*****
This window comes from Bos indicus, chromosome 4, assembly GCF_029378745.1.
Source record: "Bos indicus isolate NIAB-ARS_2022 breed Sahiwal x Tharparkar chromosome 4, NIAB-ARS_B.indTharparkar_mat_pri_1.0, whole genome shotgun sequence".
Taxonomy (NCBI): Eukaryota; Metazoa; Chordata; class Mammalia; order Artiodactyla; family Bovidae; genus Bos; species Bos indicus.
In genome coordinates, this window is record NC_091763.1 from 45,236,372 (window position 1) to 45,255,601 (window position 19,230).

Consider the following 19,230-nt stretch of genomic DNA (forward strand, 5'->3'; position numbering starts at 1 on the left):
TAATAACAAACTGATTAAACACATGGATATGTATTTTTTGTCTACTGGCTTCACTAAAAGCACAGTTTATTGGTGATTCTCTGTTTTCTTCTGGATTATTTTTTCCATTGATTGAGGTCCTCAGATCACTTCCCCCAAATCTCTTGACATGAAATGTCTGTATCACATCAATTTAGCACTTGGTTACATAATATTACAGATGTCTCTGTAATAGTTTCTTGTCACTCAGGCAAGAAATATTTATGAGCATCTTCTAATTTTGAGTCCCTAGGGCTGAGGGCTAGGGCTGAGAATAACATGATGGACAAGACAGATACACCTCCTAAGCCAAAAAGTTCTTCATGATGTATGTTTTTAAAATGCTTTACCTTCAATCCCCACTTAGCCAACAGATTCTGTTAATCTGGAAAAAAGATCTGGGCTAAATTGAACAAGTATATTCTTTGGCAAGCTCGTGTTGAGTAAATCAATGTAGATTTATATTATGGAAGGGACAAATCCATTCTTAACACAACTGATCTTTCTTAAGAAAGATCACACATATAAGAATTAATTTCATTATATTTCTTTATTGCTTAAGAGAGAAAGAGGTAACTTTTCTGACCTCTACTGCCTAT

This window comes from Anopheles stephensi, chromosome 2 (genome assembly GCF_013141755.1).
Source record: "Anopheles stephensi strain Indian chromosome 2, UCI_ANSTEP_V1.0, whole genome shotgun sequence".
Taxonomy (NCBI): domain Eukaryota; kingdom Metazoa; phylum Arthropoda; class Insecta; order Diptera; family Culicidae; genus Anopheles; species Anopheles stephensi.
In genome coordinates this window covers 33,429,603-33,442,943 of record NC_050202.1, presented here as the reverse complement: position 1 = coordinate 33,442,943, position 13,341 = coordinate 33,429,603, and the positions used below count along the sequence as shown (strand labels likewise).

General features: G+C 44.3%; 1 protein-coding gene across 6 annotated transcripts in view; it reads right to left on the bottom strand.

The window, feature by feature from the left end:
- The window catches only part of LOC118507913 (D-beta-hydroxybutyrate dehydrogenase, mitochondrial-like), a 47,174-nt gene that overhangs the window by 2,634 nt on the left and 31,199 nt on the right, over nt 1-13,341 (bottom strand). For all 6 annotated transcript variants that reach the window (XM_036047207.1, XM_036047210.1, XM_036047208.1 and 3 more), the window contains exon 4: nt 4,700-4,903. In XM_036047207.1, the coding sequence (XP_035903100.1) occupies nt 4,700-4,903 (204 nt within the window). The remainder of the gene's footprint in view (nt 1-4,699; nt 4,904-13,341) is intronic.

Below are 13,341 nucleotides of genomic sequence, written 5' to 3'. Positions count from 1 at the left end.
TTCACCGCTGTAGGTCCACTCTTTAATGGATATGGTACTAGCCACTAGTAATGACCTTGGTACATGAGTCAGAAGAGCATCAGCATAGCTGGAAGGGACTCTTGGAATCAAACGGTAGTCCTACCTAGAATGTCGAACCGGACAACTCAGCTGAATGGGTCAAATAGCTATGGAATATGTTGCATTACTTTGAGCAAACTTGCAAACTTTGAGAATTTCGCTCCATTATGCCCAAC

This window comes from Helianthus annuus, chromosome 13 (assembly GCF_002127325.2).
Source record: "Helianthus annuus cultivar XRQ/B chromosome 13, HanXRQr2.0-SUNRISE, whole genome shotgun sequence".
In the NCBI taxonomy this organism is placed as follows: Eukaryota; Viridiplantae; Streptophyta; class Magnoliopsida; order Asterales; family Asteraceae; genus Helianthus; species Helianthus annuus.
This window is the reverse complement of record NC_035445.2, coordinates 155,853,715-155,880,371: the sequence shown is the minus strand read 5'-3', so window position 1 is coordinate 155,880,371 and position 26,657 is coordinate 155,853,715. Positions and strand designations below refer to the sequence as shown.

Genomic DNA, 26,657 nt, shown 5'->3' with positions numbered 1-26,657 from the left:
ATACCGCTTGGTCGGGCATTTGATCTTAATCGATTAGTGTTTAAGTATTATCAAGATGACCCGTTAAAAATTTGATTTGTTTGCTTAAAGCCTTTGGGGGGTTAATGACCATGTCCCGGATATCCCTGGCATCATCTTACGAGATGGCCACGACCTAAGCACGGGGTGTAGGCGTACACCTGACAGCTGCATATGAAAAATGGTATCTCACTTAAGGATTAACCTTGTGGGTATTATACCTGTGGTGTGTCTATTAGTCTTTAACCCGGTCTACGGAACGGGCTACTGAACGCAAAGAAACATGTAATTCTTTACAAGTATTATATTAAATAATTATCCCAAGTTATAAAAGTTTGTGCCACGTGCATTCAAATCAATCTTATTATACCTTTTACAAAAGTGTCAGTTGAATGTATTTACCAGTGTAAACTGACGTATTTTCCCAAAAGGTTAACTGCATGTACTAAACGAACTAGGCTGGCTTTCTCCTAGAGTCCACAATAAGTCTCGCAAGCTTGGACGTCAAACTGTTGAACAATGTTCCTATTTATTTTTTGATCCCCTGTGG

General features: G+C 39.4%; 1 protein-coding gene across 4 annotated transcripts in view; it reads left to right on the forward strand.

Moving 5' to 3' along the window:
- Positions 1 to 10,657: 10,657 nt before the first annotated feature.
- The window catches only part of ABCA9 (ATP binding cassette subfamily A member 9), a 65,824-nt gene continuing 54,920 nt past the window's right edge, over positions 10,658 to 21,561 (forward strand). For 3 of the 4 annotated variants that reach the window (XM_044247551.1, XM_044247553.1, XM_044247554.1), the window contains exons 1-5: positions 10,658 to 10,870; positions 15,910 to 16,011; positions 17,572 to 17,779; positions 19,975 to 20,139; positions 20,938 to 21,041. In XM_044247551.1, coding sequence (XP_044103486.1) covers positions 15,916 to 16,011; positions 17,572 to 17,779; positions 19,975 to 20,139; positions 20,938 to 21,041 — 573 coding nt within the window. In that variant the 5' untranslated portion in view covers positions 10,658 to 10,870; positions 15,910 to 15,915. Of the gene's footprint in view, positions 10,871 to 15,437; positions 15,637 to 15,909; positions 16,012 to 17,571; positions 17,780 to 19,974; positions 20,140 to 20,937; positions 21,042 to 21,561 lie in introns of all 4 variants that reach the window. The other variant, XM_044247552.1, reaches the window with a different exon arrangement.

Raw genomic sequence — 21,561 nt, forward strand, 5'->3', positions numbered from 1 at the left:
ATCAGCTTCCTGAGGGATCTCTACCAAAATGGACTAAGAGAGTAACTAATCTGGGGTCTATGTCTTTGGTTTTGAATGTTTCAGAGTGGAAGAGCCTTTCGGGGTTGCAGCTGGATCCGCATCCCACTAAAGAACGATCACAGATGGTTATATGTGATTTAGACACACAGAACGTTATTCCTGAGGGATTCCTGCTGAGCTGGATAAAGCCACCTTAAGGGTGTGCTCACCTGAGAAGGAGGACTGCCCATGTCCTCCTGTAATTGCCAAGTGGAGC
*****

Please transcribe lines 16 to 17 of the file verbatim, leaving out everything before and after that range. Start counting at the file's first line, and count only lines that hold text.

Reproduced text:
This window comes from Helianthus annuus, chromosome 13 (assembly GCF_002127325.2).
Source record: "Helianthus annuus cultivar XRQ/B chromosome 13, HanXRQr2.0-SUNRISE, whole genome shotgun sequence".